Usually, we do not tend to imagine for just how many different disciplines something that initially seems as everyday and trivial as ‘surfaces' play an important role, namely in art, in almost all areas of design, in countless technical fields, in the natural sciences of course, and not least in the humanities, too. It therefore seems quite plausible that the phenomenon of the surface is an especially promising object for transdisplinary approaches to R&D. Just how fruitful a glance over at other fields can be is shown by a small but very exciting group show being held in Berlin's Aedes gallery. Entitled "Membranes, Surfaces, Boundaries. Creating Interstices", the at times slightly awkward exhibition show several, in part essentially experimental projects as well as others that are very advanced - all on the subject of surfaces and relate to the interstices of art, design, architecture, physics, electronics and materials research.
While Susanna Hertrich takes a conceptual artistic approach to address the topic and her works tend to investigate the emotional side to surfaces, Clemens Winkler construes surface as a "level intermediating between humans and their surroundings". In his case, this then take the concrete shape of different types of unusual interfaces that invite you to interact with them. And he succeeds most impressive with his "Power Pen". Using a pencil you can lay graphite tracks on a surface and, when touched, a weak current flows through them which is itself rendered audible by means of an amp attached to the pencil.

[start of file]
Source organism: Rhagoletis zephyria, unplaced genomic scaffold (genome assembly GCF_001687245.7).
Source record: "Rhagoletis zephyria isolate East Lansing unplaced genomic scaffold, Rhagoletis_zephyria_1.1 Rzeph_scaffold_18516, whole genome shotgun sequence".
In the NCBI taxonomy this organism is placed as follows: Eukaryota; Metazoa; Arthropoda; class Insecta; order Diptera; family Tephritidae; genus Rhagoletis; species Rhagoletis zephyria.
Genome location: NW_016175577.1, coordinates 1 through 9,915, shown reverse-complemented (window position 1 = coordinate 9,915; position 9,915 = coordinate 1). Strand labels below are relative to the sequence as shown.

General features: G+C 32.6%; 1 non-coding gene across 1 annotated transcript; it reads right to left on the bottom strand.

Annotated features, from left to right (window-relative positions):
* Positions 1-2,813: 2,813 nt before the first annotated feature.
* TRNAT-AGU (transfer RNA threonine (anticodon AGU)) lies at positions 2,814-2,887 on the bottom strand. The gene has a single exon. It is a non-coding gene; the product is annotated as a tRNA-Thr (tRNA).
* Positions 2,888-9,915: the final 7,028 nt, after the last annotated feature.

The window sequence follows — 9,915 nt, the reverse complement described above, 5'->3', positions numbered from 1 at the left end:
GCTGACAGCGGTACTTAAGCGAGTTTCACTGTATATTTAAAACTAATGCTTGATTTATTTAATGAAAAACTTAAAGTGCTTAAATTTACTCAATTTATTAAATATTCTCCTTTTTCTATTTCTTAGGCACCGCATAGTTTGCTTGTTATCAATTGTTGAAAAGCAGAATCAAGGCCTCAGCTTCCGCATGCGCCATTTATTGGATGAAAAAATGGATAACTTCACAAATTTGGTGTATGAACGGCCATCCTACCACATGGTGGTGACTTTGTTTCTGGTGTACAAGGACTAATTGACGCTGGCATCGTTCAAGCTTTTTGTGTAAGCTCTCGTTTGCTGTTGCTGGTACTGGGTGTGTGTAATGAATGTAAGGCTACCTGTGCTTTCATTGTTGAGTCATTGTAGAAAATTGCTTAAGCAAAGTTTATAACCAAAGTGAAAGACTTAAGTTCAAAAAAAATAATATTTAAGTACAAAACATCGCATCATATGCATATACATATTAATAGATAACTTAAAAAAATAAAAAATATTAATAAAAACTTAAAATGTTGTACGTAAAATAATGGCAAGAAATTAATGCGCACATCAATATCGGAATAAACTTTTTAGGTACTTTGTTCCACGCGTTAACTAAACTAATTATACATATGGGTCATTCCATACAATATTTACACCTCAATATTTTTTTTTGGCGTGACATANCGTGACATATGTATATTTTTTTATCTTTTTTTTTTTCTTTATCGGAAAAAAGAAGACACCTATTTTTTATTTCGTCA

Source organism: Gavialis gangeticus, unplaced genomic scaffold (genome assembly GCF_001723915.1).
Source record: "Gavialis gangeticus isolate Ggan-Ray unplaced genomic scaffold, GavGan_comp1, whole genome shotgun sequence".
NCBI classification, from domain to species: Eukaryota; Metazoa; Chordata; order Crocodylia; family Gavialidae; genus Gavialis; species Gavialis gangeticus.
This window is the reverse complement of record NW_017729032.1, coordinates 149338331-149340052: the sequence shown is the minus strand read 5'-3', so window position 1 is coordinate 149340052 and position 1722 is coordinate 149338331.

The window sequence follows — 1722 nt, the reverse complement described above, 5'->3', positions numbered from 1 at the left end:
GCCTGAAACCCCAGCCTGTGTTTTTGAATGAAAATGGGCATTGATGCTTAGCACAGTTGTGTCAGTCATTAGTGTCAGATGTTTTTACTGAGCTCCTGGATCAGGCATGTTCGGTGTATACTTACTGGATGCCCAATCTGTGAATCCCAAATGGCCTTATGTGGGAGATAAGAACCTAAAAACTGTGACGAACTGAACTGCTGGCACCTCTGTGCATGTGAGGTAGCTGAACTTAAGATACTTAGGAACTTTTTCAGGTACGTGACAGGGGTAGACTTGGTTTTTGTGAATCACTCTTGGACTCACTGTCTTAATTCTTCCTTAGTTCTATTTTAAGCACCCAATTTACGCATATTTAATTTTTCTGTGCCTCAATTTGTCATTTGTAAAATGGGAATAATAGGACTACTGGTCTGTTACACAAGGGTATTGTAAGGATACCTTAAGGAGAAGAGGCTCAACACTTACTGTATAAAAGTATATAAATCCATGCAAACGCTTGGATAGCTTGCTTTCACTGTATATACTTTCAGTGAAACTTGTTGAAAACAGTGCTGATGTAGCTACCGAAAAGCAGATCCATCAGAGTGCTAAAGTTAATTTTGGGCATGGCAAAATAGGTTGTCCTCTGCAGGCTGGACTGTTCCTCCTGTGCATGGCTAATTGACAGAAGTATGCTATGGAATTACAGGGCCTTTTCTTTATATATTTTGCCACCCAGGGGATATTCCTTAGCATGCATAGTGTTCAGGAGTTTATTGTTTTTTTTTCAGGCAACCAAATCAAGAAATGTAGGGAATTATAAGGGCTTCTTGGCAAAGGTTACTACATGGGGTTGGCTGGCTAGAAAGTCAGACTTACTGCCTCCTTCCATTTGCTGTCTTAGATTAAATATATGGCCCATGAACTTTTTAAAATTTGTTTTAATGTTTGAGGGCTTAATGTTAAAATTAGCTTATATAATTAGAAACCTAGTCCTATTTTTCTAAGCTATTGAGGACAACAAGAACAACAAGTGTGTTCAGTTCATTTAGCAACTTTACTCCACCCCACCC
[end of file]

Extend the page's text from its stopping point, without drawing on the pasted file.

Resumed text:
Unlike this seductive but more experimental approach, the "BlingCrete" by Heike Klussmann and Thorsten Klooster is almost ready to go into production. Visualized by means of countless, large-size material specimens, it clearly forms the heart of the show. BlingCrete is a form of retroreflective concrete that reflects light rays falling it back in the direction of their source - it is an optical phenomenon that is used, for example, for road markings. Here, retroreflection arises by integrating micro-spheres of glass into the surface of the concrete. In a complex high-tech production process that required a major development effort, the duo have come up with a surface that, depending on the angle from which you see it and the ambient light, appears matt at one moment only to shimmer brightly the next, creating a haptic experience at the same time. Thanks to these fascinating properties, BlingCrete can be used for a whole array of possible applications, be they artistic/aesthetic or practical/useful. BlingCrete evolved as part of a research project at Kassel University and can quite rightly be considered a prototype for the transdisciplinary development of materials, delivering what it promises.